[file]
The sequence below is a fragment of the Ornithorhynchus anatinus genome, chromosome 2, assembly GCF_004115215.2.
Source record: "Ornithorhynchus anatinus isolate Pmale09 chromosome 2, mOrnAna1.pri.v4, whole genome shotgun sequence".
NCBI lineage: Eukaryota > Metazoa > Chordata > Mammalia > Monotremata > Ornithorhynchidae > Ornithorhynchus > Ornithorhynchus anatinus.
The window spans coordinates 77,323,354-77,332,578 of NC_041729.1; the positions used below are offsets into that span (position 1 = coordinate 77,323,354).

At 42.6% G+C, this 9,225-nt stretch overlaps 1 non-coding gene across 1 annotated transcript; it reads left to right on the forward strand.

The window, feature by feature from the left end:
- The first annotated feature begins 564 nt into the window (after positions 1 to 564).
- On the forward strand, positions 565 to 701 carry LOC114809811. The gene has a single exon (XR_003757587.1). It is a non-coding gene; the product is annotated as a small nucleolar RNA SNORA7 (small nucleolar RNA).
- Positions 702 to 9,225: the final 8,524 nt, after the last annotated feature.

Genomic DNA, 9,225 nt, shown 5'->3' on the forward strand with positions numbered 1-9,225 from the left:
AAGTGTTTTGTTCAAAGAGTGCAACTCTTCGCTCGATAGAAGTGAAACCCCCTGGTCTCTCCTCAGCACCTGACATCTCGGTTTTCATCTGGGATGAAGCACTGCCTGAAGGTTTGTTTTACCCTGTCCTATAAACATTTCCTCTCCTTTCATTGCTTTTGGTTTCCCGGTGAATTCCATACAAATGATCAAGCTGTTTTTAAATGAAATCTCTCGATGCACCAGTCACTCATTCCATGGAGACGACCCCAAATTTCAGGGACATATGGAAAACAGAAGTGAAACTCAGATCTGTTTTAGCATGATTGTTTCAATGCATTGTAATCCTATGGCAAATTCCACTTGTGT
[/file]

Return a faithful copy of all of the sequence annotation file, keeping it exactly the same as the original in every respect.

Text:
The sequence below is a fragment of the Ornithorhynchus anatinus genome, chromosome 2, assembly GCF_004115215.2.
Source record: "Ornithorhynchus anatinus isolate Pmale09 chromosome 2, mOrnAna1.pri.v4, whole genome shotgun sequence".
NCBI lineage: Eukaryota > Metazoa > Chordata > Mammalia > Monotremata > Ornithorhynchidae > Ornithorhynchus > Ornithorhynchus anatinus.
The window spans coordinates 77,323,354-77,332,578 of NC_041729.1; the positions used below are offsets into that span (position 1 = coordinate 77,323,354).

At 42.6% G+C, this 9,225-nt stretch overlaps 1 non-coding gene across 1 annotated transcript; it reads left to right on the forward strand.

The window, feature by feature from the left end:
- The first annotated feature begins 564 nt into the window (after positions 1 to 564).
- On the forward strand, positions 565 to 701 carry LOC114809811. The gene has a single exon (XR_003757587.1). It is a non-coding gene; the product is annotated as a small nucleolar RNA SNORA7 (small nucleolar RNA).
- Positions 702 to 9,225: the final 8,524 nt, after the last annotated feature.

Genomic DNA, 9,225 nt, shown 5'->3' on the forward strand with positions numbered 1-9,225 from the left:
AAGTGTTTTGTTCAAAGAGTGCAACTCTTCGCTCGATAGAAGTGAAACCCCCTGGTCTCTCCTCAGCACCTGACATCTCGGTTTTCATCTGGGATGAAGCACTGCCTGAAGGTTTGTTTTACCCTGTCCTATAAACATTTCCTCTCCTTTCATTGCTTTTGGTTTCCCGGTGAATTCCATACAAATGATCAAGCTGTTTTTAAATGAAATCTCTCGATGCACCAGTCACTCATTCCATGGAGACGACCCCAAATTTCAGGGACATATGGAAAACAGAAGTGAAACTCAGATCTGTTTTAGCATGATTGTTTCAATGCATTGTAATCCTATGGCAAATTCCACTTGTGT